Laitin, David D.: Politics, Language, and Thought - Page 64
by David D. Laitin
4'' Virginia Luling observed no Geledi distress or bitterness about the land.
The paucity of settlers. the unproductiveness of the land. and the problem of
The Majeerteen Sultanates
Farther east on the Majeerteen (Bari) coast, by the middle of the nineteenth century two tiny kingdoms emerged that would play a significant political role on the Somali Peninsula prior to colonization. These were the Majeerteen Sultanate of Boqor Ismaan Mahamuud, and that of his kinsman Sultan Yuusuf Ali Keenadiid of Hobyo (Obbia). The Majeerteen Sultanate originated in the mideighteenth century, but only came into its own in the nineteenth century with the reign of the resourceful Boqor Ismaan Mahamuud. Ismaan Mahamuud's kingdom benefited from British subsidies (for protecting the British naval crews that were shipwrecked periodically on the Somali coast) and from a liberal trade policy that facilitated a flourishing commerce in livestock, ostrich feathers, and gum arabic. While acknowledging a vague vassalage to the British, the sultan kept his desert kingdom free until well after 1800.
Boqor Ismaan Mahamuud's sultanate was nearly destroyed in the middle of the nineteenth century by a power struggle between him and his young, ambitious cousin, Keenadiid. Nearly five years of destructive civil war passed before Boqor Ismaan Mahamuud managed to stave off the challenge of the young upstart, who was finally driven into exile in Arabia. A decade later, in the 1870s, Keenadiid returned from Arabia with a score of Hadhrami musketeers and a band of devoted lieutenants. With their help, he carved out the small kingdom of Hobyo after conquering the local Hawiye clans. Both kingdoms, however, were gradually absorbed by the extension into southern Somalia of Italian colonial rule in the last quarter of the nineteenth century.
As a result of the growing importance of the Red Sea to British operations in the East, Aden was regarded as indispensable to the defense of British India. British occupation of the northern Somali coast began in earnest in February 1884, when Major A. Hunter arrived at Berbera to negotiate treaties of friendship and protection with numerous Somali clans. Hunter arranged to have British vice consuls installed in Berbera, Bullaxaar, and Saylac.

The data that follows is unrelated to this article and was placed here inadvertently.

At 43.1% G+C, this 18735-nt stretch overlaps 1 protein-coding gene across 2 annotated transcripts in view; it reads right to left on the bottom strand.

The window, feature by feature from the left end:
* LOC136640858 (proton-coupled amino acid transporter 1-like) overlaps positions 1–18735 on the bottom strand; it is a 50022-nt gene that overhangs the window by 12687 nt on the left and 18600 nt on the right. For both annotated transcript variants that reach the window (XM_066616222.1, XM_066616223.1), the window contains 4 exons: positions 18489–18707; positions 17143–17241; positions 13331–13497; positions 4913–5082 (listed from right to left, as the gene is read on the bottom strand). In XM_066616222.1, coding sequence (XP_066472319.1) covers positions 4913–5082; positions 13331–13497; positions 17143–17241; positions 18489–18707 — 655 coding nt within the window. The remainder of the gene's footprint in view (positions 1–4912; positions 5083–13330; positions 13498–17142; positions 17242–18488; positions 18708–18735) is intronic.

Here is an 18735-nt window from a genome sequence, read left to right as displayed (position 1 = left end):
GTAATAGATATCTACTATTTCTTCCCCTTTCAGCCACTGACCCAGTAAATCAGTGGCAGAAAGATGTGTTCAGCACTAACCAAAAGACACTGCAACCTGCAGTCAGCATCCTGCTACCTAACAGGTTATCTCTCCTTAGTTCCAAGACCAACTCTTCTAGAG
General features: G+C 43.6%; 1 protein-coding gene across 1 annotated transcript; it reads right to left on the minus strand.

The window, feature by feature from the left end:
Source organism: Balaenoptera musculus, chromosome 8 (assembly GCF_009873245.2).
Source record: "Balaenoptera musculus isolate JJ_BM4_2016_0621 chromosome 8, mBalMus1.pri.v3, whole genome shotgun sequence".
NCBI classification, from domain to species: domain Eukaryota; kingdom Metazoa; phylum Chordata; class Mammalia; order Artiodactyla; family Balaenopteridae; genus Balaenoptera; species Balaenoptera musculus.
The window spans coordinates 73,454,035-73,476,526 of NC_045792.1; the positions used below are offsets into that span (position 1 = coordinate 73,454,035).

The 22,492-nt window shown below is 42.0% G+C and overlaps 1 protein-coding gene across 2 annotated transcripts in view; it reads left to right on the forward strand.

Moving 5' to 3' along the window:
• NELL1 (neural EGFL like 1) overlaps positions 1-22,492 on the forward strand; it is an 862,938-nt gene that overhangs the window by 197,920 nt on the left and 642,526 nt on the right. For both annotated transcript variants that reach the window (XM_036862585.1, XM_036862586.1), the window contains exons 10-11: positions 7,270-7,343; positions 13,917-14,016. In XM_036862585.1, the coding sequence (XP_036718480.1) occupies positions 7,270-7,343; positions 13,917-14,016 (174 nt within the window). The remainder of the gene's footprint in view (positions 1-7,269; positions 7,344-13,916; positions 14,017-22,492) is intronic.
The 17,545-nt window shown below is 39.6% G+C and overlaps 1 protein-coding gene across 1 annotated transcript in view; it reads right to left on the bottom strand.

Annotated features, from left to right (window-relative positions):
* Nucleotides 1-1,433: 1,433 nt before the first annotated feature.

The French, having been evicted from Egypt by the British, wished to establish a coaling station on the Red Sea coast to strengthen naval links with their Indochina colonies. The French were also eager to bisect Britain's vaunted Cairo to Cape Town zone of influence with an east to west expansion across Africa. France extended its foothold on the Afar coast partly to counter the high duties that the British authorities imposed on French goods in Obock. A French protectorate was proclaimed under the governorship of Léonce Lagarde, who played a prominent role in extending French influence into the Horn of Africa.
In southern Somalia, better known as the Banaadir coast, Italy was the main colonizer, but the extension of Italian influence was painstakingly slow owing to parliamentary lack of enthusiasm for overseas territory. Italy acquired its first possession in southern Somalia in 1888 when the Sultan of Hobyo, Keenadiid, agreed to Italian "protection." In the same year, Vincenzo Filonardi, Italy's architect of imperialism in southern Somalia, demanded a similar arrangement from the Majeerteen Sultanate of Ismaan Mahamuud. In 1889 both sultans, suspicious of each other, consented to place their lands under Italian protection. Italy then notified the signatory powers of the Berlin West Africa Conference of 1884-85 of its southeastern Somali protectorate (see fig. 2). Later, Italy seized the Banaadir coast proper, which had long been under the tenuous authority of the Zanzibaris, to form the colony of Italian Somaliland. Chisimayu Region, which passed to the British as a result of their protectorate over the Zanzibaris, was ceded to Italy in 1925 to complete Italian tenure over southern Somalia.
The catalyst for imperial tenure over Somali territory was Egypt under its ambitious ruler, Khedive Ismail. In the last quarter of the nineteenth century, this Ottoman vassal sought to carve out for Egypt a swath of territory in the Horn of Africa. However, the Sudanese anti-Egyptian Mahdist revolt that broke out in 1884 shattered the khedive's plan for imperial aggrandizement. The Egyptians needed British help to evacuate their troops marooned in Sudan and on the Somali coast.